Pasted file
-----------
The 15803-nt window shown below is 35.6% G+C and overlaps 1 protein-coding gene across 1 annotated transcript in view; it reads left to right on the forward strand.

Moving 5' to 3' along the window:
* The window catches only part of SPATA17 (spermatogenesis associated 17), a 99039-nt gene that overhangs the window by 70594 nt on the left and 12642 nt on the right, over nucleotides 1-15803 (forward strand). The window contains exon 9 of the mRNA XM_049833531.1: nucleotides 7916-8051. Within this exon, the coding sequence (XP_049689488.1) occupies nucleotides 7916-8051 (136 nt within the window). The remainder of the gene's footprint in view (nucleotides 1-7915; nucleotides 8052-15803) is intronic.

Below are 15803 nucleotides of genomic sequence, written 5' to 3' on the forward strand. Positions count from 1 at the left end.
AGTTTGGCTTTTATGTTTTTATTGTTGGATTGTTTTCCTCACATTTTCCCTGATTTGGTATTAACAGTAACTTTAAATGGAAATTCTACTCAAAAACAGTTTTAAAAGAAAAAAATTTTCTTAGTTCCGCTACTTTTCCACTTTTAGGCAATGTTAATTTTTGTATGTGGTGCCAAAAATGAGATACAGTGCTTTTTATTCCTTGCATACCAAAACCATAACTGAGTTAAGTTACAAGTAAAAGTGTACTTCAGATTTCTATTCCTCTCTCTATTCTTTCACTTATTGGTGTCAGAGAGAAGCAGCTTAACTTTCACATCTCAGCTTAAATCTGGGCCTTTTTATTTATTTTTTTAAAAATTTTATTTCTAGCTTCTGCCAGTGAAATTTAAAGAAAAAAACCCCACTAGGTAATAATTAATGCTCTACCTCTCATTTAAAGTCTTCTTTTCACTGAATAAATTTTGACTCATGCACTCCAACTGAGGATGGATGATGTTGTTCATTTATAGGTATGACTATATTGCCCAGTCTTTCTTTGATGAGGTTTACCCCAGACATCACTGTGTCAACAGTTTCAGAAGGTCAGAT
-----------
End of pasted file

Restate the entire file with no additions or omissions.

The 15803-nt window shown below is 35.6% G+C and overlaps 1 protein-coding gene across 1 annotated transcript in view; it reads left to right on the forward strand.

Moving 5' to 3' along the window:
* The window catches only part of SPATA17 (spermatogenesis associated 17), a 99039-nt gene that overhangs the window by 70594 nt on the left and 12642 nt on the right, over nucleotides 1-15803 (forward strand). The window contains exon 9 of the mRNA XM_049833531.1: nucleotides 7916-8051. Within this exon, the coding sequence (XP_049689488.1) occupies nucleotides 7916-8051 (136 nt within the window). The remainder of the gene's footprint in view (nucleotides 1-7915; nucleotides 8052-15803) is intronic.

Below are 15803 nucleotides of genomic sequence, written 5' to 3' on the forward strand. Positions count from 1 at the left end.
AGTTTGGCTTTTATGTTTTTATTGTTGGATTGTTTTCCTCACATTTTCCCTGATTTGGTATTAACAGTAACTTTAAATGGAAATTCTACTCAAAAACAGTTTTAAAAGAAAAAAATTTTCTTAGTTCCGCTACTTTTCCACTTTTAGGCAATGTTAATTTTTGTATGTGGTGCCAAAAATGAGATACAGTGCTTTTTATTCCTTGCATACCAAAACCATAACTGAGTTAAGTTACAAGTAAAAGTGTACTTCAGATTTCTATTCCTCTCTCTATTCTTTCACTTATTGGTGTCAGAGAGAAGCAGCTTAACTTTCACATCTCAGCTTAAATCTGGGCCTTTTTATTTATTTTTTTAAAAATTTTATTTCTAGCTTCTGCCAGTGAAATTTAAAGAAAAAAACCCCACTAGGTAATAATTAATGCTCTACCTCTCATTTAAAGTCTTCTTTTCACTGAATAAATTTTGACTCATGCACTCCAACTGAGGATGGATGATGTTGTTCATTTATAGGTATGACTATATTGCCCAGTCTTTCTTTGATGAGGTTTACCCCAGACATCACTGTGTCAACAGTTTCAGAAGGTCAGAT